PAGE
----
Are You Ready To Give Up … To Serve?

by | Jun 24, 2017 | Formation, Reflections

Are you ready to give up … to serve?

Perhaps you might find yourself relating to the first part and wondering about the second part.

Sometimes, maybe even many times, we walk into situations with preconceived notions about what is needed. Think of the husband who buys his wife a car when all she wants is to have some quiet time with him,

Continuing the series of reflections on service to the marginalized written by Fr. Jim Cormack, CM, .famvin offers his thoughts on the questions he thinks Vincent ask of us. Today’s question …”What do we have to give up to serve?”

4) Commitment to Smallness

And if we are weak enough, courageous enough, and trusting enough, are we ready to change and give up what we must to serve?

Most who answer the call of the Lord to serve and be with the poor, are not and were never financially poor. Most come from stable families, with economic security and opportunity. Many are well-educated and have been given many opportunities to develop themselves, understand themselves, and dream about what might be.

Service of the poor requires a commitment to smallness; to doing ordinary things, with people noted as ordinary. I came to St. Vincent’s from the faculty in a college seminary. I loved teaching and thinking. I was good on my feet and clever enough; I had a good vocabulary. I discovered that the poor did not need these and were not impressed. I found that what rewards I garnered from teaching I had to give away, and do this freely, or I could not be a servant to those I had been called to serve. It required a stripping, a painful changing. I had to become ready to give up doing “meaningful” and “professional” things so as to listen, to feed, to shelter, to be with the poor.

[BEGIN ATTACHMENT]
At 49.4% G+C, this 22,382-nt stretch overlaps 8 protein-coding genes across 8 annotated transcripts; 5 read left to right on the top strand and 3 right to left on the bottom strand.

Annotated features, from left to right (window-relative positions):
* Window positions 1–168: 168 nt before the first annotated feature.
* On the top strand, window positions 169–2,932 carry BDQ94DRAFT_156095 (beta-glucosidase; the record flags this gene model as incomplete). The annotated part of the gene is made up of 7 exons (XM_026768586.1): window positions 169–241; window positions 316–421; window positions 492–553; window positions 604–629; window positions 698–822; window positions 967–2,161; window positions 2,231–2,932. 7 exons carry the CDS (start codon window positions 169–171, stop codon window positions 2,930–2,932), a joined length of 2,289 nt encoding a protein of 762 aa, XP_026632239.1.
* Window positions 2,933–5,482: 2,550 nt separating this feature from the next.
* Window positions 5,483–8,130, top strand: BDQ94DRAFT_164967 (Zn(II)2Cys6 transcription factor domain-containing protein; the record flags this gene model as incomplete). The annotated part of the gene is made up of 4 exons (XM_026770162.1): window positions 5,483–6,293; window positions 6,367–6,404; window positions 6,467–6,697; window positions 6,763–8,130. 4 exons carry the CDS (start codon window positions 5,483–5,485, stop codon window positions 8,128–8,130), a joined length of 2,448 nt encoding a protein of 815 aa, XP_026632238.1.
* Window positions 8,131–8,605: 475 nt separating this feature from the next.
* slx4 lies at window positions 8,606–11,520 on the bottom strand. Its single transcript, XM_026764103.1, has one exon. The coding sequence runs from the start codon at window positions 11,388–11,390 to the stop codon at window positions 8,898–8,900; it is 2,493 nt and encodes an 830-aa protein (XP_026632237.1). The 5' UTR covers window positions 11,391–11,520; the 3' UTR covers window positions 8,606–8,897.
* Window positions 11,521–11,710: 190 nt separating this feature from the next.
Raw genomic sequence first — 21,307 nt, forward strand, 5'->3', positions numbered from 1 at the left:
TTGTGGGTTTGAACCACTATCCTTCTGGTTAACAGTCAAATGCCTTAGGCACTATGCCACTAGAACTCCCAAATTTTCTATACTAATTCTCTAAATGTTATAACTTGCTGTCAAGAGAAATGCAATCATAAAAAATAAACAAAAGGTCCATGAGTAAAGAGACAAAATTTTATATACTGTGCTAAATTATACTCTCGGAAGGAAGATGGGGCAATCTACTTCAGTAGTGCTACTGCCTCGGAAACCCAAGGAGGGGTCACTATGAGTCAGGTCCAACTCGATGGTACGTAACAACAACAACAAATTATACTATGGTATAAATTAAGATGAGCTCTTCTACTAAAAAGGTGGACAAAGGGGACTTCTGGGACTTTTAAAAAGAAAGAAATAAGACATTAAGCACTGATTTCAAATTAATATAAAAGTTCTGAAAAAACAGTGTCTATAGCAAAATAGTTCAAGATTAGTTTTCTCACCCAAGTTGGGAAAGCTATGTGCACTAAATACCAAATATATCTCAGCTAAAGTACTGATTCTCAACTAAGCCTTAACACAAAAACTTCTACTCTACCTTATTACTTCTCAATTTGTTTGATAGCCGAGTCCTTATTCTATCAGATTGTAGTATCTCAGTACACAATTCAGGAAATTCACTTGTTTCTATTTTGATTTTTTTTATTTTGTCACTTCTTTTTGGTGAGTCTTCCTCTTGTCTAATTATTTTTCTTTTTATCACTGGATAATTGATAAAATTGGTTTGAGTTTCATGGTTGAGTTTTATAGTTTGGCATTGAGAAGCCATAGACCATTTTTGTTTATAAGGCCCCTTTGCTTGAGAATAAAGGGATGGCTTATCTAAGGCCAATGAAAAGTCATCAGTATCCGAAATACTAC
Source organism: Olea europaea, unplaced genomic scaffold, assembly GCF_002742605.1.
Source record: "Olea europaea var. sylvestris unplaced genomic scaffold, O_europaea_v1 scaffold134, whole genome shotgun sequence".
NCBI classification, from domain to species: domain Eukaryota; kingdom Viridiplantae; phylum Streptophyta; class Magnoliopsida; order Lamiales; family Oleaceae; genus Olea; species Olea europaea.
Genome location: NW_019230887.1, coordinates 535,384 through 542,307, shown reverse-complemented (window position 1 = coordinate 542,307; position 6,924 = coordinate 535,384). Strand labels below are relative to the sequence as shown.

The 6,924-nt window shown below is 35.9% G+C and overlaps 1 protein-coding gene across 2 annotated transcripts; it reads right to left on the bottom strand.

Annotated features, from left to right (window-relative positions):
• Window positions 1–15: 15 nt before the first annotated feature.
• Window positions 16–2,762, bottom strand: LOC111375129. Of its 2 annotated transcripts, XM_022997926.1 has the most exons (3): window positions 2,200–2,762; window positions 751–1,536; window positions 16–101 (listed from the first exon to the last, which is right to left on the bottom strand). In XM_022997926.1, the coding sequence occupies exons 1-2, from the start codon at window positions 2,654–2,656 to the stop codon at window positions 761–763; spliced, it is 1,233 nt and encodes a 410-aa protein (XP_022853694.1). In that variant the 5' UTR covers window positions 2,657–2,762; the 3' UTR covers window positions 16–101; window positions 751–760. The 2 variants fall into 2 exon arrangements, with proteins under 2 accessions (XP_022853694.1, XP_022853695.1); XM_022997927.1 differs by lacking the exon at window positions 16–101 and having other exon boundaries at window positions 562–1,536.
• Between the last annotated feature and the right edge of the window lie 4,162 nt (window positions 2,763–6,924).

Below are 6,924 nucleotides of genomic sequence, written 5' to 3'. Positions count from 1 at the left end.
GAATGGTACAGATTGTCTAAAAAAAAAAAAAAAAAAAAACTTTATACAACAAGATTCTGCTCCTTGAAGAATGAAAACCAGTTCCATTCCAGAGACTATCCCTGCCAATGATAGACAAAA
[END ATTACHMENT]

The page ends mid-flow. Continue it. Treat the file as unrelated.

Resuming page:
Are we ready to give away and change, to accept the small and ordinary, and in faith see dignity? Can we give up quick and discernible rewards for our efforts?

Sometimes our service seems to be so much band-aid help, helping little and changing nothing. Are we willing to be stripped of those hopes and dreams, those wants and desires that keep us from seeing full and real life with the poor? We can miss seeing the poor and their needs; we can miss hearing their call for support and compassion if we are too filled, or surrounded by too much, or need too much to succeed.

Schooled or not, every human person can be wise, able to know and understand what is important, what matters, why we are and where we are headed. Unfortunately, knowledge can spawn pride, and pride always blinds. Being stripped of the importance of gifts and talents, of their rank or status, can help us see and understand. Smallness can be freeing if it is embraced; there’s nothing to fool us then, to seduce us with importance. Many “small” people are wise. Already stripped, they see and understand. They cherish and live. It is the great gift of simplicity that lets us really live. But, simplicity comes only with a willingness to change, to give up, to be stripped.

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